Jesus and Jonah

At B21 one of our great passions is Christ-centered preaching. Every time we open God’s Word–whether public teaching or private reading–we strive to faithfully proclaim Christ from all of Scriptures. And so we wanted to start a new series on Christ-centered preaching–to show what it is and how we do it.

To begin our series Peyton Hill put out 6 Helpful Clarifications for what “Christ-centered” really means. As we continue, we’ll be offering samples of how we would preach certain texts to point to Christ. May we all, beginning with Moses and all the Prophets, show how it was necessary that the Christ should suffer these things and enter into his glory! (Luke 24:25-27)

Jesus and Jonah

Jesus clearly linked His life with the prophet Jonah. When some of the Pharisees challenged Jesus to give a sign that He was the Messiah, He rebuked them and said that they would only receive the sign of Jonah (Matthew 12:38-39). But how was Jonah a sign? How can we see Christ in the account of the runaway prophet?

Similar Baptism

When Jonah fled from the Lord’s presence in a boat towards Tarshish, God sent a mighty storm that threatened the lives of everyone in the boat. Jonah knew this was God’s judgment and that the only solution was to throw him into the waters. Jonah knew that God often pours out his wrath by way of water. Whether it’s the global flood of Noah’s day, or the Red Sea crashing on the Egyptian army, or a prophet thrown overboard into the storm, water consistently pictures judgment in the Old Testament.

That is why Jesus refers to his cross as a baptism (Luke 12:50). All of humanity has sinned, and the wages of that sin is death, but the good news is that Jesus drowned under God’s wrath against sin at the cross and walks away alive three days later so that all who believe on Him would be forgiven. We picture this gospel in baptism. The baptismal waters symbolize judgment and salvation – death and resurrection. In baptism, the church announces to the individual in the water, “You have already died, been buried and walked away from death to new life in Christ.” Baptism replays Noah’s flood, the Red Sea crossing, and Jonah’s rescue from the fish because it tells the story over and over again of a God who rescues His people through the water of judgment.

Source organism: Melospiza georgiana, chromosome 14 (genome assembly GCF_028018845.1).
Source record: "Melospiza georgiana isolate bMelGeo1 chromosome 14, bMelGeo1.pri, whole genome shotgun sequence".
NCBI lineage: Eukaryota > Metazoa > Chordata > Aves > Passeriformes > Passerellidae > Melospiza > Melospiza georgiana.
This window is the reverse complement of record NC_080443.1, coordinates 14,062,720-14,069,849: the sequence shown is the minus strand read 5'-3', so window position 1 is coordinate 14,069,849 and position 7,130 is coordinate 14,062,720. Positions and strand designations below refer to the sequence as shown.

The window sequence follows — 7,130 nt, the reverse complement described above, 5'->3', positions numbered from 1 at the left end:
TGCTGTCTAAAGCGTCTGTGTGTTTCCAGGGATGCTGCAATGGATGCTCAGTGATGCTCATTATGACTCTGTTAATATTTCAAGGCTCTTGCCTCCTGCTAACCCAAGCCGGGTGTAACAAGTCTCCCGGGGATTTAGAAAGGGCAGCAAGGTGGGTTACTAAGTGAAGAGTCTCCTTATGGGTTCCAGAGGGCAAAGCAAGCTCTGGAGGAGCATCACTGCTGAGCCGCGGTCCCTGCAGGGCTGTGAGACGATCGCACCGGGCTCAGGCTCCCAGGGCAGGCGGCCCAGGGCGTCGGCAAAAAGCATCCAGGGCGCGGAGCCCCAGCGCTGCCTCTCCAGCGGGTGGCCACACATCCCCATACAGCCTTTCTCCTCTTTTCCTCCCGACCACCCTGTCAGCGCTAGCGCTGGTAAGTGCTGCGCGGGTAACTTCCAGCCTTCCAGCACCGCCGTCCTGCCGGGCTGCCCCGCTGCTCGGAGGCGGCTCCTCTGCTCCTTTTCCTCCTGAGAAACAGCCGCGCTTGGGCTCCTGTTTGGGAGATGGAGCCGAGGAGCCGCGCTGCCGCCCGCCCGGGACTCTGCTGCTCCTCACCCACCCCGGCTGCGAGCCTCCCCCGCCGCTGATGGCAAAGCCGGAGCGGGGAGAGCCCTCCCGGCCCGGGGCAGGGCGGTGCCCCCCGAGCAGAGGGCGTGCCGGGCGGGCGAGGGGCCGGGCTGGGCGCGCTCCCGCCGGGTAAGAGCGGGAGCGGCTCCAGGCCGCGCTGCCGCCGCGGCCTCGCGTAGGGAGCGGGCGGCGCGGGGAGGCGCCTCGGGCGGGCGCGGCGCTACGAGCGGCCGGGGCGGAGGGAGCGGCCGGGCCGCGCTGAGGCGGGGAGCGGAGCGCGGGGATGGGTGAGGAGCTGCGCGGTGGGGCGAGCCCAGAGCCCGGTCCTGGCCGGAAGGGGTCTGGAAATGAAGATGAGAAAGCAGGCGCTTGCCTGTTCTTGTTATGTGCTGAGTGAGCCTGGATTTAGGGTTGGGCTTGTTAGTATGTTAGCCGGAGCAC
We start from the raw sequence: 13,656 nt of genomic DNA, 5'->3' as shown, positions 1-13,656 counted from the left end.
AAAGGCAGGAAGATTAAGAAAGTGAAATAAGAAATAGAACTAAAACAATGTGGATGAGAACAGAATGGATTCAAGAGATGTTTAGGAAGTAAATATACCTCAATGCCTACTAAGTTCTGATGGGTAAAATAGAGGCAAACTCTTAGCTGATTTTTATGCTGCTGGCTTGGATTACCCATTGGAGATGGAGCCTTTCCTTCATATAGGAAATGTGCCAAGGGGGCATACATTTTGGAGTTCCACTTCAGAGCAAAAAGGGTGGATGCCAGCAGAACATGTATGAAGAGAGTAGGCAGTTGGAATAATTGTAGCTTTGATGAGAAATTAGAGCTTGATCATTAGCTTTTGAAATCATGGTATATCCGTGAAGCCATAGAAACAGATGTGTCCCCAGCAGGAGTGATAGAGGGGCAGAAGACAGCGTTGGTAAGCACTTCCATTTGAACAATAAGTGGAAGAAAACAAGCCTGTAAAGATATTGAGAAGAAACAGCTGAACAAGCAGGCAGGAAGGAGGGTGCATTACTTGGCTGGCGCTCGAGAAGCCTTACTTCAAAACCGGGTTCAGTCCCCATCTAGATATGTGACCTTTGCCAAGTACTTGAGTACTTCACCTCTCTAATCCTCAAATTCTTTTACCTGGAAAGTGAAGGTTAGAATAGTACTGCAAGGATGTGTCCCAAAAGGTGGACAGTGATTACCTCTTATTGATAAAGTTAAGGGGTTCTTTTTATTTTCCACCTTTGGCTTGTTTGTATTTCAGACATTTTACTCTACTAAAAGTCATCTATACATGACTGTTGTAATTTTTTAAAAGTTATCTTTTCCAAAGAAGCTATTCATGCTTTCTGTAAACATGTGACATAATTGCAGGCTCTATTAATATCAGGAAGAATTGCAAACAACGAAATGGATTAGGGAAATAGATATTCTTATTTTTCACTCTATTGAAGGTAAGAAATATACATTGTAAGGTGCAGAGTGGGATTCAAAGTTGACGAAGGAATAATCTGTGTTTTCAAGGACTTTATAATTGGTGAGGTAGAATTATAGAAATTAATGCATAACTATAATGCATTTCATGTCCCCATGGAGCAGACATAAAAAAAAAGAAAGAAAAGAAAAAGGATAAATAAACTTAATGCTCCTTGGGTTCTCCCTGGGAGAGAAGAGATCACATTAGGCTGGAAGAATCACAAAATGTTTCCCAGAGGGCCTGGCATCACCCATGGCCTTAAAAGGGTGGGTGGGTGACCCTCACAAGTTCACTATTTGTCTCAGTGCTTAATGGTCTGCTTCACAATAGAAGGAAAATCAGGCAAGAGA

Jesus basically told the Pharisees, “Alright, I’ll give you a sign, but it’s not the sign you want. It’s a sign of judgment!” That is the sign of Jonah. Jonah almost drowns under the wrath of God, spends three days in the belly of the fish, and then he is brought out alive on the other side to carry out His commission to the nations. But Jesus, the true and better Jonah, drowns in His own blood under God’s wrath at Calvary’s cross, spends three days in the belly of the earth, then comes out alive on the other side to carry out His commission to the nations through His followers (Matthew 28:18-20).

Jesus Is Ultimately Greater

Though Jesus is similar to  Jonah, he is much greater!

  • Whereas Jonah was a disobedient prophet who ran from his mission to the lost,
    • Jesus was the true, obedient prophet who came to seek and save the lost.
  • Whereas Jonah was thrown into the sea to calm the wind and the waves,
    • Jesus told the wind and the waves to shut up, and they obeyed His voice!
  • Whereas Jonah received judgment for his rebellion,
    • Jesus takes the punishment for our disobedience
  • Whereas Jonah experienced a figurative death and burial in the fish,
    • Jesus was literally crucified, proclaimed dead, and buried in a tomb.
  • Whereas Jonah was vomited out on dry land symbolizing new life,
    • Jesus walked triumphantly from the grave!
  • Whereas Jonah proclaims coming judgment
    • Jesus proclaims forgiveness of sins through his death

Ultimately Jonah experienced judgment for his own sins, and by his judgment the sailors were saved. Jesus lived a life without sin, but at his death he experienced judgment for the sins of the world in order to save the world.

Jesus gives his opponents the sign of Jonah to tell them that His mission of salvation is not the mission of political and military power they expect. The sign reveals the nature of His mission – the salvation of the world will come by the Son of Man being judged, buried, and then raised from the dead in vindication.

Jon Akin is the Senior Pastor at Fairview Church in Lebanon, TN.